Night Visions
There's nothing weird about Wyrd Visions
The New Pollution: New Music Review
September 2007

The crowd is small tonight, about 20 people, not bad for an underpublicized, midsummer noise show at The Tranzac in Toronto. A large stage dominates the room; elsewhere, stacked chairs line the perimeter of the shabby club. In a corner away from the stage, a lone man stands with his guitar. He’s playing a single guitar lick over and over. He’s surrounded by candles, which cast huge shadows on the wall and give off a campfire vibe. We gather around him as he slowly reveals tales of ancient keys, constellations, and the freezing moon. A repeated refrain draws us deeper into a trance, “W-Y-R-D-V-I-S-I-O-N-S across the sky-ee-y, W-Y-R-D-V-I-S-I-O-N-S across the sky-ee-y...”

The man in the corner is Toronto artist Colin Bergh, a.k.a. Wyrd Visions. In 2006, he released his lone album, Half-Eaten Guitar, on the Bluefog label. Like his live shows, the record is a study in trance-inducing drones on acoustic and electric guitar. Listening requires patience, but the reward is a deeply satisfying mental state. “It's like tantric sex,” says Bergh. “You spend about five hours with heavy petting and at the end there's a big explosion. I'm not really about exploding but I like a little bit of resolve in the songs.”

Bergh, who was born in Sweden but grew up in Toronto, chose the name Wyrd Visions after discovering his first choice, Wyrd Sisters, was already taken. “I had visions of me dancing on treetops, chewing on wood and strumming on tree bark,” he says.

At this point, I’m supposed to define the music through an amalgamation of “folk” terms: psych, black, drone, apocalyptic. Bergh covers “Freezing Moon,” written by infamous Norwegian death-metal unit Mayhem, so a reference to black metal adds credibility, as does anything related to forests, elves, mushrooms and D&D. But none of these terms or allusions gets to the crux of Wyrd Visions, and besides, Bergh isn’t interested in talking “scenes” genres. “I am not about the apocalypse at all,” he stresses. “It’s a tragic thought that the world would end. It’s also a very Christian way of thinking, that things start and end and that’s it. I think everything revolves in circular motions, you feel me?”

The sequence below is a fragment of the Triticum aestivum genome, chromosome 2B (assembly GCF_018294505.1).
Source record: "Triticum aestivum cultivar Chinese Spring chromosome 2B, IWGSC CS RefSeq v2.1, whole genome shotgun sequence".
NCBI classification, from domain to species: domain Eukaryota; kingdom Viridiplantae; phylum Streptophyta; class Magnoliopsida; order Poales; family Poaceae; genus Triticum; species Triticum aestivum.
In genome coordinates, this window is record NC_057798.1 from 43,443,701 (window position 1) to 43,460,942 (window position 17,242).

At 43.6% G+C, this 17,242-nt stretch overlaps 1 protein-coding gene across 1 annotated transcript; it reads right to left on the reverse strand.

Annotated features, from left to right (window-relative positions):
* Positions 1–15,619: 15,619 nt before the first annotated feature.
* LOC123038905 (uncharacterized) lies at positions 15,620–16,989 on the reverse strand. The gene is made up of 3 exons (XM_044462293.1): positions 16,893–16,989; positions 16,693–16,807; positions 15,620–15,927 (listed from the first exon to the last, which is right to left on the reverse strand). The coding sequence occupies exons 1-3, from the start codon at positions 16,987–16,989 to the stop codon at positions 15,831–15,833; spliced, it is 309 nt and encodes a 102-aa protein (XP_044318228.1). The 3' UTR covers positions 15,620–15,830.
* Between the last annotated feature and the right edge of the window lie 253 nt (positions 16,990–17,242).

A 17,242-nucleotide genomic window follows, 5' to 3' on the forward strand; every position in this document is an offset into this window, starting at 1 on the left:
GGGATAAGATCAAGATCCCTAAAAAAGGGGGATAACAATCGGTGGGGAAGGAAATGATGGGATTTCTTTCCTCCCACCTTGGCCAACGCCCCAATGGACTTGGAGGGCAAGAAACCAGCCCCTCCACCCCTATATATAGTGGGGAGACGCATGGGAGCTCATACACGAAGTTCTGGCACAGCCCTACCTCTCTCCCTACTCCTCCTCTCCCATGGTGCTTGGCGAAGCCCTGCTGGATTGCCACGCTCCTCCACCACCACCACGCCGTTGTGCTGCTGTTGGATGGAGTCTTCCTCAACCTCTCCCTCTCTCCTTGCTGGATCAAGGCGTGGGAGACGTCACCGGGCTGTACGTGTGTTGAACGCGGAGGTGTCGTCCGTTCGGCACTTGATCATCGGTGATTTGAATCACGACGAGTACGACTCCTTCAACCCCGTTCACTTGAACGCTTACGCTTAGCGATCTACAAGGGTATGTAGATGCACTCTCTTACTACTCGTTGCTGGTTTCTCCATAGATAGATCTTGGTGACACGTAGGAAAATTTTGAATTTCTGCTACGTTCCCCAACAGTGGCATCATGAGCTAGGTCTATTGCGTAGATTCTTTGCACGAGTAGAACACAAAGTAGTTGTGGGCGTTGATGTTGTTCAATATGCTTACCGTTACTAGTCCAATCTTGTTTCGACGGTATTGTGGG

Circular sound with resolution is a better way to describe the music on Half-Eaten Guitar. The album begins with a set of three acoustic guitar-led songs that build slowly, his voice hushed for the most part. About 20 minutes into the record, a bell tolls and a female voice tells us “it’s night again.” The slower and quieter the record gets, the heavier it feels.

Side 2 starts with a whimsical hum and whistle coupled with guitar and what sounds like a fuzzy organ. The song, “Bog Lord,” took Bergh four years to write and is arguable the most distinctive cut on Half-Eaten Guitar. The 10-minute song concludes with a tireless refrain before launching into “Air-Conditioning.” Like a storm, the final track kicks in and swaths of electric guitar cut through the murky bog as we’re led through nine minutes of doom and the trance is lifted. “That's the secret to getting tranced out—taking your time and just relaxing and feeling and eventually falling asleep or laughing,” says Bergh. “The slower, the better.”

Equally unhurried in his writing, Bergh is working on his new album, titled King, so-called “because it is very powerful and macho and has a supreme feeling to it,” he says. Similar to Half-Eaten Guitar, it will be a solo record “with a few guests here and there.” King will be released on Toronto’s Bluefog label...sometime. “It could take years to complete.”

-Jay Somerset (